Book Review: Guide to the Nubian Monuments on Lake Nasser

Published on Egyptological, In Brief, 27th February 2012

By Andrea Byrnes. 


Guide to the Nubian Monuments on Lake Nasser
Jocelyn Gohary
The American University in Cairo Press
ISBN 977-424-462-1



Guyide to the Nubian MonumentsJocelyn Gohary is an Egyptologist and archaeologist based in Egypt.

This travel guide covers the monuments salvaged during the building of the Aswan High Dam, which were relocated to new higher land to escape the rising waters of Lake Nasser.   The most substantial and impressive of these is Abu Simbel, but other sites, like Wadi al-Sebua, the sites at New Kalabsha and the tomb of Pennut are also important and very beautiful.

A number of cruise boats now operate out of Aswan on Lake Nasser and are becoming a very popular alternative to Nile cruises.

Jocelyn Gohary’s book covers all the Pharaonic sites flanking the lake and those now located overseas, plus the Nubia Museum in Aswan.



The book is divided into a number of chapters followed by site plans, a chronology, a list of gods and goddesses on the Nubian monuments, a glossary, bibliography and an index.

Gohary begins with a very useful introduction to Nubia both in history and today in the first chapter “Nubia Past and Present,” which includes two maps marked with the sites mentioned throughout the text.  The chapter starts with a background to the relationship between Egypt and Nubia, and goes on to look at Nubia’s history from prehistoric times, taking in the A-Group, C-Group, the Kerma Culture, the Egyptian New Kingdom, the Napatan and Meroitic periods, the Ballana culture, the spread of Christian and Islamic peoples into the area, and Nubia in modern times.  If you are unfamiliar with Nubia’s past, this provides an invaluable short introduction.

The sites covered in the rest of the book, each with a chapter of their own, are:

  • New Kalabsha (the Temple of Kalabsha, the Kiosk of Qertassi and the Temple of Beit al-Wali),
  • New Sebua (the Temple of Wadi al-Sebua, the Temple of Dakka, and the Temple of Maharraqa),
  • New Amada (the Temple of Amada, the Temple of Derr, and the Tomb of Pennut),
  • Qasr Ibrim,
  • Abu Simbel (the Great Temple, the Small Temple and the Stelae)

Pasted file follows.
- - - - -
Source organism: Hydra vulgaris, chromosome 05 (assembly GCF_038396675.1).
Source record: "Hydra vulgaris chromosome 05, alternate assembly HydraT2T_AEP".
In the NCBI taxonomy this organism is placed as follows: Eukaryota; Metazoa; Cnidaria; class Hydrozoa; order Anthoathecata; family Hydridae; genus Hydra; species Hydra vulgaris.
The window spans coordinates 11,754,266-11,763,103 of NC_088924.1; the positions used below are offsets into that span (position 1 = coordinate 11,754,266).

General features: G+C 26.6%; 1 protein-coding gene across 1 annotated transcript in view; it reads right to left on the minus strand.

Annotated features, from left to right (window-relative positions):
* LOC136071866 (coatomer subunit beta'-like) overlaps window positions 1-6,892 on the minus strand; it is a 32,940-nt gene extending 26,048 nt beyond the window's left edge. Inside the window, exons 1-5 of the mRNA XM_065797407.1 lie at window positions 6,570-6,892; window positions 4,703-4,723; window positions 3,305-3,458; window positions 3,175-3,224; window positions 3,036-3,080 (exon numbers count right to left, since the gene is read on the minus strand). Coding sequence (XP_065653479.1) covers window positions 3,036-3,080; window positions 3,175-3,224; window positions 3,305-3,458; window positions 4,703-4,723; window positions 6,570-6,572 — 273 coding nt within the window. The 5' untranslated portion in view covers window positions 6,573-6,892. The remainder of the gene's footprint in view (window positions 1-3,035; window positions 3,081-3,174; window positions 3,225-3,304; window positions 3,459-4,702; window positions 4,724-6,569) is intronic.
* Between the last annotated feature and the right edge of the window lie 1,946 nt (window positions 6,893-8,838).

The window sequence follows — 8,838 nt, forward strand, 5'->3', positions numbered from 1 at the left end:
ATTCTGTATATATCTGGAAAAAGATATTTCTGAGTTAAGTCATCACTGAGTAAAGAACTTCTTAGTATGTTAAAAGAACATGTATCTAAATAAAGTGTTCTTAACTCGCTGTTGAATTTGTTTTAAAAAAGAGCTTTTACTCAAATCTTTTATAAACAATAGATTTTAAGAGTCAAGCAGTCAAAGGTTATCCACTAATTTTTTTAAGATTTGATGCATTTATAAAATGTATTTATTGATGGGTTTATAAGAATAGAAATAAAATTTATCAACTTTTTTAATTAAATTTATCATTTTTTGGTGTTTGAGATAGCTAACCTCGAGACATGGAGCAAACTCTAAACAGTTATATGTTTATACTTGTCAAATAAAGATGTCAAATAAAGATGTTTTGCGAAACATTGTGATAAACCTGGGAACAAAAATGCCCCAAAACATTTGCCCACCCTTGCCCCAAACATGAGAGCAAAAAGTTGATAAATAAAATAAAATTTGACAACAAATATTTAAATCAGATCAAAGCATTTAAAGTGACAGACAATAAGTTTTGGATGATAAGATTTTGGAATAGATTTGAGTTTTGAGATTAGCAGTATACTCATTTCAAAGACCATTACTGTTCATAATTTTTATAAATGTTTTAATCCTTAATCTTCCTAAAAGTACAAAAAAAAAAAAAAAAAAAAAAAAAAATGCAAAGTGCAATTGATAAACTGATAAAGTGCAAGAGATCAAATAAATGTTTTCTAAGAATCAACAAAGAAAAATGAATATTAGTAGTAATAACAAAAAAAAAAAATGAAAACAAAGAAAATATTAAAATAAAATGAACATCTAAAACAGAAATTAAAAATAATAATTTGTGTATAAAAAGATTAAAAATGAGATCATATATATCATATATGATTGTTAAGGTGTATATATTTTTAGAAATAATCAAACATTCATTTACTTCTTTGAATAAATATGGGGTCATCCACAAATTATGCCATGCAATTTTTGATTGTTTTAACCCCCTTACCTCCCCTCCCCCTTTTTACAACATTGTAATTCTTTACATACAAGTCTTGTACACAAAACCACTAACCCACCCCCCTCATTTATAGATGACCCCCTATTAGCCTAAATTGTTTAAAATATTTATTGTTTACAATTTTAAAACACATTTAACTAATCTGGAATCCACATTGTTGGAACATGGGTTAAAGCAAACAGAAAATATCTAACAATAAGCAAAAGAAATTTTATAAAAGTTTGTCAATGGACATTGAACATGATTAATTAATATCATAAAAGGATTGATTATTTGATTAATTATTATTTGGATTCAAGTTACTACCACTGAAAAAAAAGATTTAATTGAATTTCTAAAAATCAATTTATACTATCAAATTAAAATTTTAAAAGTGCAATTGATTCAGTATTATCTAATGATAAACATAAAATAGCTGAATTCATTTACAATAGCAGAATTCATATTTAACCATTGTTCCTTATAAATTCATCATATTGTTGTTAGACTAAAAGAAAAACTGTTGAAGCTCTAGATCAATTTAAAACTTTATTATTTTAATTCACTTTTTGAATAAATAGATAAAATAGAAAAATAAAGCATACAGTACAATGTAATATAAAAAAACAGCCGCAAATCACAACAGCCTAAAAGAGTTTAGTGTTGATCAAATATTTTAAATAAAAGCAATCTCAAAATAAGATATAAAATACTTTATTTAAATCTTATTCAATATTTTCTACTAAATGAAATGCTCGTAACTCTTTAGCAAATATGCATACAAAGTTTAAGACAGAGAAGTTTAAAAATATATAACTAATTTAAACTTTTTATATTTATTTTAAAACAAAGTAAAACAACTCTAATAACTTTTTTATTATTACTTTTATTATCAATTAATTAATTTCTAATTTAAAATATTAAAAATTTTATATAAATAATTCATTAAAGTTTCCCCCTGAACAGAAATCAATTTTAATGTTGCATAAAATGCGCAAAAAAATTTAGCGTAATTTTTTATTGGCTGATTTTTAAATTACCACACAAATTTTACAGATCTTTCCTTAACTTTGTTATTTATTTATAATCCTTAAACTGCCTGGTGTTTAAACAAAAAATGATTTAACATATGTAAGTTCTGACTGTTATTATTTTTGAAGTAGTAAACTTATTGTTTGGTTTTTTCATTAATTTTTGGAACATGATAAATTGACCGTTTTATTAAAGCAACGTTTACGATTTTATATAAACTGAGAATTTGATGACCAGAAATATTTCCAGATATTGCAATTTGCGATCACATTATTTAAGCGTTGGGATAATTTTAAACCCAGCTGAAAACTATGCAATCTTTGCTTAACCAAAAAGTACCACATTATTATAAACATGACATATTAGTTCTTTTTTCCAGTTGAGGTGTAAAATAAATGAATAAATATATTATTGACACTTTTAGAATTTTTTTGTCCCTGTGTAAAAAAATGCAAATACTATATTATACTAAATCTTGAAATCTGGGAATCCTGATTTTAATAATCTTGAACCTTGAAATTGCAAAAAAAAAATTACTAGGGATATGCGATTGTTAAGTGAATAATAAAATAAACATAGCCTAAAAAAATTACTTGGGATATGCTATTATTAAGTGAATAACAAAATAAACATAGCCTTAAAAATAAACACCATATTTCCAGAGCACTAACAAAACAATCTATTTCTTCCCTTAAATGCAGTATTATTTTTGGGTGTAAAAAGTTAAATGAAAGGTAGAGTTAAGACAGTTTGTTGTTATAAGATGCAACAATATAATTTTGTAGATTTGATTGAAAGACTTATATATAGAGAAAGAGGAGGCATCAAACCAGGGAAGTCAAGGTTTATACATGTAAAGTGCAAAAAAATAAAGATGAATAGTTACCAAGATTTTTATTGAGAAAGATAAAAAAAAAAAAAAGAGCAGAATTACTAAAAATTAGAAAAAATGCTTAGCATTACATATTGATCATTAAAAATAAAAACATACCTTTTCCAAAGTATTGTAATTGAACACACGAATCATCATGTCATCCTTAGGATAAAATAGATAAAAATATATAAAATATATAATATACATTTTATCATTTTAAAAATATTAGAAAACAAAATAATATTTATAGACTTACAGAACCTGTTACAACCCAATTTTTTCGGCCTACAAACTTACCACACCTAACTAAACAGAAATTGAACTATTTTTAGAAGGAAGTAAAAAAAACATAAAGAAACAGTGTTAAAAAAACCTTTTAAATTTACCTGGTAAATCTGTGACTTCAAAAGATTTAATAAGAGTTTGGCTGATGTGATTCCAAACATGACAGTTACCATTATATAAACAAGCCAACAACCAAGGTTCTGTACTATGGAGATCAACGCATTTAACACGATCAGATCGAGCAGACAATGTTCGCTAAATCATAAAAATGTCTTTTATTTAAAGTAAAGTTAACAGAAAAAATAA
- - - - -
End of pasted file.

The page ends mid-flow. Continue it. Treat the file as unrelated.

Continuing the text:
• Nubian Temples Abroad (Dabod, Taffa, Dendur, Al-Lesiya and the Ptolemaic gateway from Kalabsha)

Gohary provides excellent descriptions of each of these sites, looking at their known history (putting this into the context of both Nubia’s and Egypt’s wider history when necessary), how they are laid out, the deities celebrated at them (where relevant), the quality and type of decoration and the main themes of the scenes. She also describes, briefly, the work involved in the movement of the sites to their new locations.  The description is written so that the reader can take the book and follow a tour of the site.

The final chapter is a two-side description of the Nubia Museum in Aswan.

For me, the site plans are the real treasure of this book.  All of the site plans (nine of them in total and located towards the end of the book), are marked up with letters and numbers, which refer to notes on the adjacent pages.  Letters mark key architectural features, explained in the key at the top of the page, and the numbers related to descriptions of the scenes, most usefully identifying the various deities in each part of the walls.  As some of the deities are uncommon elsewhere in Egypt, this is particularly helpful.

There are 15 coloured photographs in the middle of the book, and these cover the exteriors of most of the sites and two of the interiors.  The quality of the photographs is sufficiently good for a guide book.  There are no other photos.



This is a really excellent book.  It is very well written in an attractive and digestible style which makes it very easy to read and absorb.  It is also invaluable to have at the sites for use as a field guide.  It contains an ideal amount of information, meaning that the book has everything that you will need in a guide book but doesn’t weigh an absolute ton (in fact, 246g with dimensions of 215 x 140 x 10mm).

My only critical comment is that the plans and accompanying descriptions are at the end of the book, isolated from the descriptions of that site within the chapters book.  That made it a bit of a pain when at the site, flicking between the descriptive text in the main part of the book and the references to the plans at the end.

The description of the Nubia Museum is very brief and only serves to give a very top-level idea of what type of content the Museum has on display.



I went on a Lake Nasser cruise in early 2007, and had this book glued to me for the entire trip.  If you go on a similar tour of the sites, I would recommend that you order this book in advance and don’t let it out of your sight when you get there.